This significant collection of ancient ivories was established by Joseph Mayer by 1867. Discover where these important objects were made, their intended use and history.
This is part of the British and European collection.
What's in it?
In this collection of ancient ivories you can discover carved objects dating from the 4th century AD to the late 12th century AD, covering the Late Antique, Early Medieval, Byzantine and Romanesque periods in Europe.
The collection is one of the most significant in the UK alongside those of the Victoria & Albert and British Museums in London. It is historically representative and includes pieces of the finest ivories.
Brief history of the collection
The collection is predominantly that formed by Joseph Mayer, a Liverpool jeweller and goldsmith, in the mid-19th century and presented to the then town of Liverpool in 1867. The majority of Mayer’s collection was originally collected by the Hungarian Gabor Fejérváry, which in 1851 passed to his nephew Ferenc Pulszky, exiled in London following the Hungarian revolution of 1848. The ivories were offered for sale by Pulszky in 1855, initially to the British Museum, who declined on grounds of cost. A few months later, the money was found by Joseph Mayer, who displayed the ivories in his museum in Colquitt Street, Liverpool, together with other ivories acquired by Mayer, prior to his gift of 1867.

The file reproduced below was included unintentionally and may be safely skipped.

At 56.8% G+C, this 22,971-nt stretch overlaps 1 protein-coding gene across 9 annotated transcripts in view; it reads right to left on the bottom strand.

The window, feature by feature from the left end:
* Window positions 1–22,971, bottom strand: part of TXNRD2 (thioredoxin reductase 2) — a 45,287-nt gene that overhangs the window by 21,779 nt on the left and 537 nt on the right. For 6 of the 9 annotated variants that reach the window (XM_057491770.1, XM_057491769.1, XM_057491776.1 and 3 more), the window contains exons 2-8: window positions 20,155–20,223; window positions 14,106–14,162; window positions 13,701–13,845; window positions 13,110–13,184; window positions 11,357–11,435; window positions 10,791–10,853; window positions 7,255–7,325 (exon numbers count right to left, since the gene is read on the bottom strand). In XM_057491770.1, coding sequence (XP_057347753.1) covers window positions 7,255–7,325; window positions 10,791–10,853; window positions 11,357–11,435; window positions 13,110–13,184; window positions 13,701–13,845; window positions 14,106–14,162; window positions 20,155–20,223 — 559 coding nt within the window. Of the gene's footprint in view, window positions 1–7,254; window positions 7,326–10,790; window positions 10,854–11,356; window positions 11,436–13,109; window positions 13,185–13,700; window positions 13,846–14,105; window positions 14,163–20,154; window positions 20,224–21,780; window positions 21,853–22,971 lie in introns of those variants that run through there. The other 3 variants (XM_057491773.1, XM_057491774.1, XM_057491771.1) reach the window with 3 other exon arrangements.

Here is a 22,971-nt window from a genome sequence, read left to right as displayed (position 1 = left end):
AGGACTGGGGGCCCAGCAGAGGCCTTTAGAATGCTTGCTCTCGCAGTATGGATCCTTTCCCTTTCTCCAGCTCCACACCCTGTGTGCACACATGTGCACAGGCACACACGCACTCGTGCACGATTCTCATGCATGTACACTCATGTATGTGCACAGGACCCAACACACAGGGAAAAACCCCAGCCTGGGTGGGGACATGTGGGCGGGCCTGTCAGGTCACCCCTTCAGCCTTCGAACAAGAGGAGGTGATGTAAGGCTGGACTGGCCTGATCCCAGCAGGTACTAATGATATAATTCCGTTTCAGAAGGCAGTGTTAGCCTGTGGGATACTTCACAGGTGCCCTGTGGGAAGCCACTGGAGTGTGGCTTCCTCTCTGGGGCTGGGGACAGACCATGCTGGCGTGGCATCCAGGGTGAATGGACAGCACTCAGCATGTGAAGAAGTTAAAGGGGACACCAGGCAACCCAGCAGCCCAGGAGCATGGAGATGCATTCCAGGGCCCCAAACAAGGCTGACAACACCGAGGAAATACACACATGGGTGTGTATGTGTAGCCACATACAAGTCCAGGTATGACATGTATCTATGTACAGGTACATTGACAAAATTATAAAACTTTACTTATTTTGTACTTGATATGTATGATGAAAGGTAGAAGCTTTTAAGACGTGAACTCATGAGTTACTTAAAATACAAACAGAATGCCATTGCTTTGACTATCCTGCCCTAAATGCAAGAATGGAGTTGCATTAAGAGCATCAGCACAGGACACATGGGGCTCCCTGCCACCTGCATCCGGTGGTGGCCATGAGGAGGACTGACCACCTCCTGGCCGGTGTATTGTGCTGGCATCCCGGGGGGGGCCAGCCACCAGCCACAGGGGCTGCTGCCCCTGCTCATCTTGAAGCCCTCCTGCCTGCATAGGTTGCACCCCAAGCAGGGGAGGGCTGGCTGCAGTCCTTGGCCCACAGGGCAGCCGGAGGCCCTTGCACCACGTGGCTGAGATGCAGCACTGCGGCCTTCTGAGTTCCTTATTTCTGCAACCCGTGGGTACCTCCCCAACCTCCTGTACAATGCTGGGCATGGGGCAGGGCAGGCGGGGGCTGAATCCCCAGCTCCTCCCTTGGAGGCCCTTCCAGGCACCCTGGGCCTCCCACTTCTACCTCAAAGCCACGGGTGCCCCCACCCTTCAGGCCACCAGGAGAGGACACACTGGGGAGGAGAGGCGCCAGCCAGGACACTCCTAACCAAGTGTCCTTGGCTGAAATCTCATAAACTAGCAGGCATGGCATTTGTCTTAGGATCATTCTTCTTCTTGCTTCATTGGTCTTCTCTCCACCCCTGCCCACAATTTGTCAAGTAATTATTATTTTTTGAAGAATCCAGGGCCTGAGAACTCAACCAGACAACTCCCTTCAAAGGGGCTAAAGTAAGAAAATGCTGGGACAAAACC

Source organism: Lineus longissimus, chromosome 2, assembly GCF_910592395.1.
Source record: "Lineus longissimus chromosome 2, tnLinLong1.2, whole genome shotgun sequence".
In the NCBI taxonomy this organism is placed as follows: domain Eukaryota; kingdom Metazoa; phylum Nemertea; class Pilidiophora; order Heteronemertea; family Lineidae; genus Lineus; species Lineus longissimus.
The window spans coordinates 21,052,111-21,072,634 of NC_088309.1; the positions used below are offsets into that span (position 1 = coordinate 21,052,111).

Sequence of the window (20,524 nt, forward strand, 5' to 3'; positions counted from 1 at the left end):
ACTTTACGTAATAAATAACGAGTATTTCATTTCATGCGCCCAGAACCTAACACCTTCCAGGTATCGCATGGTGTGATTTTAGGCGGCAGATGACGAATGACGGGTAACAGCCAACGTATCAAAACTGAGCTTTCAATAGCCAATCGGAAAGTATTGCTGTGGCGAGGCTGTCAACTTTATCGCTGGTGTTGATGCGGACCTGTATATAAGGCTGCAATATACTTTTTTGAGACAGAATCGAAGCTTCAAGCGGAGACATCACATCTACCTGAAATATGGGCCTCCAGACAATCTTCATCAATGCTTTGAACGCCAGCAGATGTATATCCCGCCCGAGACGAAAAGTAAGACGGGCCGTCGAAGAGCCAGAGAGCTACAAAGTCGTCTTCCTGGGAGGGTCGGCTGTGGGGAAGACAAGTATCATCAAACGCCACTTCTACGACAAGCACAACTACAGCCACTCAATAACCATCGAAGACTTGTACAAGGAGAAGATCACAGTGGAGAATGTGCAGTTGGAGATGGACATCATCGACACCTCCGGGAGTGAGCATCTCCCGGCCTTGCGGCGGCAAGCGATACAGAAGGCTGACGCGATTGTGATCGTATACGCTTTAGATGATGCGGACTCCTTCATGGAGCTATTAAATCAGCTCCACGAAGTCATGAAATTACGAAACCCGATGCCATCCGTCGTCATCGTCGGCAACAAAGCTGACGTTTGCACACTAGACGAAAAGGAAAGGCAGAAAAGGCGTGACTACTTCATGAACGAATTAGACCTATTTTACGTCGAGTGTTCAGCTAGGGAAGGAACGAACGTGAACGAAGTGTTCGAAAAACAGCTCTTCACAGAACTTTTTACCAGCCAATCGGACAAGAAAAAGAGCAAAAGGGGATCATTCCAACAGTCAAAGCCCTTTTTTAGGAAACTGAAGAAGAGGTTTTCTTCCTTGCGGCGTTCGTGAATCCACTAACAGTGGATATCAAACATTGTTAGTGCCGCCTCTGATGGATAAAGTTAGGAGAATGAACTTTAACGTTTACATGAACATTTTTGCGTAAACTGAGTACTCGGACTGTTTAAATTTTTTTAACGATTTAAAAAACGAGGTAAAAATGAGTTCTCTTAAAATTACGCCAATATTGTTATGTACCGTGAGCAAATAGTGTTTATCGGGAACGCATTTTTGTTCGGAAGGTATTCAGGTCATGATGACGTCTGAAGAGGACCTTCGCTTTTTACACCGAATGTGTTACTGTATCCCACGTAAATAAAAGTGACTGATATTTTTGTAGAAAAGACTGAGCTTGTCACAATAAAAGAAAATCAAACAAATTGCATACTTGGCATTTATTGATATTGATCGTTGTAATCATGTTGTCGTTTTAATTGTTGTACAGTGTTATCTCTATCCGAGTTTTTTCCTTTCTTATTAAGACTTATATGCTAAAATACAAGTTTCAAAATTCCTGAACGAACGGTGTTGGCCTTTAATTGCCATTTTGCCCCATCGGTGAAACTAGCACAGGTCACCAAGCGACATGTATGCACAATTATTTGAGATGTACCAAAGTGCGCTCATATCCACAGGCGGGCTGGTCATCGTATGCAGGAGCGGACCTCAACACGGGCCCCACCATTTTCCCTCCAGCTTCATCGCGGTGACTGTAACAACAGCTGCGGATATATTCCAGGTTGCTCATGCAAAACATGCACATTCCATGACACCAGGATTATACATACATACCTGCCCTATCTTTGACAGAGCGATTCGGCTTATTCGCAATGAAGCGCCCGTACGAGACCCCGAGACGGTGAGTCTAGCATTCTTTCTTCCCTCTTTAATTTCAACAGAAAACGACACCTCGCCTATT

A few additions to the ivories collection of Liverpool Museum (now World Museum) were made from 1956, from collections also formed in the 19th century and early 20th century.
All of the ivories in our collection are antiques. Trade in ivory was banned in 1989 by the United Nations Convention on International Trade in Endangered Species of Wild Fauna and Flora (CITES), to help protect endangered species, particularly elephants.